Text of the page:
Understanding the human side of the IT equation is critical to the success of any IT professional. The ability to develop a feeling of connectedness and understanding is an important aspect of developing productive and trusted relationships.
Whether you are looking to develop a new relationship or improve existing ones with internal or external clients, here are some tips to assist you in the process.
1. Adjust your communication style
We’ve all grown up with an old adage that many of our grandmothers taught us that states ‘treat people the way you want to be treated.’ This only holds true if the person you are communicating with has the same personality or communication style as you.
It’s time we updated this adage to ‘Treat people the way they want to be treated.’ We need to alter our communication style to match others and stop expecting or even demanding that others change their style to match ours.
2. Get interested
The number one key to establishing rapport with others is to be interested in what they have to say, find out what’s important to them, what makes them tick. This means genuinely interested and not faking it.
3. Ask questions
In looking to achieve relatedness, we spend too much time talking and not enough time listening. Use questions to discover and gather information so you have the opportunity to find items or topics that you can “get interested” in.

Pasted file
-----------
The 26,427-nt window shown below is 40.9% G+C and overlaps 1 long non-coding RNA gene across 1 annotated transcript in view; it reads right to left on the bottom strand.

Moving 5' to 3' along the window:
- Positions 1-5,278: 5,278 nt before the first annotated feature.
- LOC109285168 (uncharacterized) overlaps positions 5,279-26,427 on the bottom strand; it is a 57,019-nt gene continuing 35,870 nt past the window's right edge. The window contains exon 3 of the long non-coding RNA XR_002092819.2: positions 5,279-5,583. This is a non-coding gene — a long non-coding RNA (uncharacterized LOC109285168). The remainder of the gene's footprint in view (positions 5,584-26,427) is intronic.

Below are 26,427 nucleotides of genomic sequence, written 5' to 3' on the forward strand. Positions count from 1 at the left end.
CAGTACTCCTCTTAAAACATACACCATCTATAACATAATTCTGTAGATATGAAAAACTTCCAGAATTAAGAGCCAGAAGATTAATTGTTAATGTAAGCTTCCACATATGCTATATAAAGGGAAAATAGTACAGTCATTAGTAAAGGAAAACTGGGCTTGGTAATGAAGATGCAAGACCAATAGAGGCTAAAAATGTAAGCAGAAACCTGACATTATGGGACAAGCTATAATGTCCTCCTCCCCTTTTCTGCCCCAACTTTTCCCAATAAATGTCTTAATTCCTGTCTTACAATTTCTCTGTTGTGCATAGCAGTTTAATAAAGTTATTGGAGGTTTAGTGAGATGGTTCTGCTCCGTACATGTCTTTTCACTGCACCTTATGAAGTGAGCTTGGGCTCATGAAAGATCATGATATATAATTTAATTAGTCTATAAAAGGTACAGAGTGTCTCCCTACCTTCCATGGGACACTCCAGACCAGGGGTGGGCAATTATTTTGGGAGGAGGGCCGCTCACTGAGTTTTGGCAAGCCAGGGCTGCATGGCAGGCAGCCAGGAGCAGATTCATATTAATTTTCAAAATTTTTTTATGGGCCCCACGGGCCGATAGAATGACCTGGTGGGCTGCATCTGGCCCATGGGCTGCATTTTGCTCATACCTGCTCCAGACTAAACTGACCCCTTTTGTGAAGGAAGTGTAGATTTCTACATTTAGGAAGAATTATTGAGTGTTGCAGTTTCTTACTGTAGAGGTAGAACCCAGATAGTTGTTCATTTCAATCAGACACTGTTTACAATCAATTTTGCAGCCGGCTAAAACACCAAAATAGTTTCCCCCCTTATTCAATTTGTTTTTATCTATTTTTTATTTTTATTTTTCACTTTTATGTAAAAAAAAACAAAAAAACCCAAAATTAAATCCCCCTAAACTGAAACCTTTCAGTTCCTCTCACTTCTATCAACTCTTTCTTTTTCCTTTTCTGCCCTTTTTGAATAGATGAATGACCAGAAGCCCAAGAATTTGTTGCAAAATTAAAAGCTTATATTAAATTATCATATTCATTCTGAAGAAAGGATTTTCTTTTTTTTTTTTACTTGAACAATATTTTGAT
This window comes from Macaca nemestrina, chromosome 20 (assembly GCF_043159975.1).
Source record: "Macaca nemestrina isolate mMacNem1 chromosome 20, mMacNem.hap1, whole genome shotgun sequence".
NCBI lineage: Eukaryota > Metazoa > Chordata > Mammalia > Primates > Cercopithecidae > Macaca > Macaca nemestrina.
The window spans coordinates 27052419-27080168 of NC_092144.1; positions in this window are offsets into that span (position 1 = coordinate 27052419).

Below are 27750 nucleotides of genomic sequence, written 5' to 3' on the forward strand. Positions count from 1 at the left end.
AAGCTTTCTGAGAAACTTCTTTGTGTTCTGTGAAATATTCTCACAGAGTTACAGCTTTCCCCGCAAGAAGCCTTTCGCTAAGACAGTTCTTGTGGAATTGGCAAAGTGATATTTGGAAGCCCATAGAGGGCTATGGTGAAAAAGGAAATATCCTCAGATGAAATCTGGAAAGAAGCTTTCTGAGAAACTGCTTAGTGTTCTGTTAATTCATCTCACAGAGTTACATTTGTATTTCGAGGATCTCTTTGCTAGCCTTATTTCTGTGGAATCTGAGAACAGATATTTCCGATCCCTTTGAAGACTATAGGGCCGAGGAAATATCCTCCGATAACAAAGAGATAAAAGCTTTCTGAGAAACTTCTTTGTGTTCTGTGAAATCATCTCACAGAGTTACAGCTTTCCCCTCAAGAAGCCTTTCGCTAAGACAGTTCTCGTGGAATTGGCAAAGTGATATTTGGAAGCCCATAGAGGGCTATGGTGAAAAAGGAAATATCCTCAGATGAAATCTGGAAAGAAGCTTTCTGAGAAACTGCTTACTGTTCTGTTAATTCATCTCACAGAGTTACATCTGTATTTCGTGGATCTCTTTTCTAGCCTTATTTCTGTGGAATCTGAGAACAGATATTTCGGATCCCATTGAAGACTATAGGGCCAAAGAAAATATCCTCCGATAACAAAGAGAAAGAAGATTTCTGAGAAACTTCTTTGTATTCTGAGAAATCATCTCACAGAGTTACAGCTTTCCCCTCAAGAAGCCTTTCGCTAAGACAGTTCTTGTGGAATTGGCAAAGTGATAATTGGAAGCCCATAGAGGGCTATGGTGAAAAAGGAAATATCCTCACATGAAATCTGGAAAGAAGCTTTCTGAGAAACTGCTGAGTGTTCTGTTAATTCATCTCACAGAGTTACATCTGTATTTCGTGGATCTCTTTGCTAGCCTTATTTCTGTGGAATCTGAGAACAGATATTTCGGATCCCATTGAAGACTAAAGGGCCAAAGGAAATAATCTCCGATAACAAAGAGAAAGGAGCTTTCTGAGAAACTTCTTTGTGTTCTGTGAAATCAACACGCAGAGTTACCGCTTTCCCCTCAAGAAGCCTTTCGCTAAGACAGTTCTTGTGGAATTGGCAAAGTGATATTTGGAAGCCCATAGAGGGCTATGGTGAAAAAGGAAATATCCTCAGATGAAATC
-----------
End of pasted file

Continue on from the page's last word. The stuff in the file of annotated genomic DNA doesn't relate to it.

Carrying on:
4. Establish your credibility
When first meeting someone, people are very often thinking “Who are you?” and “Why should I listen to you?” Answer these questions quickly to establish your own credibility.
5. Match energy levels
People feel connected and understood by others who match the energy level they are projecting. Mirror someone’s emotions with an appropriate tone so they feel understood and that you are on the same wavelength with them.
6. Establish common ground
One of the simplest ways to develop rapport is to establish a background of relatedness. Find a topic, subject or an area of interest that you have in common.
7. Align your objectives
Set the context for communication. Mutually agreeing on the agenda, intended outcome and/or purpose of the meeting, conversation or interaction will go a long way towards establishing a feeling of relatedness.
8. Let go of ‘positions'
Another way of saying this is let go of your ego and your perceptions. Be open and willing to look from, and be accepting of, viewpoints other than your own.
9. Be proactive
Rapport and relatedness require you to be proactive in your communication. You’ll want to become aware of the habits required to build relatedness and start to bring them into your interactions and communications.
Lou Markstrom is the co-author of “Unleashing The Power of IT: Bringing People, Business, and Technology Together”, published by Wiley as part of its CIO series. He is also a professional development specialist at DDLS.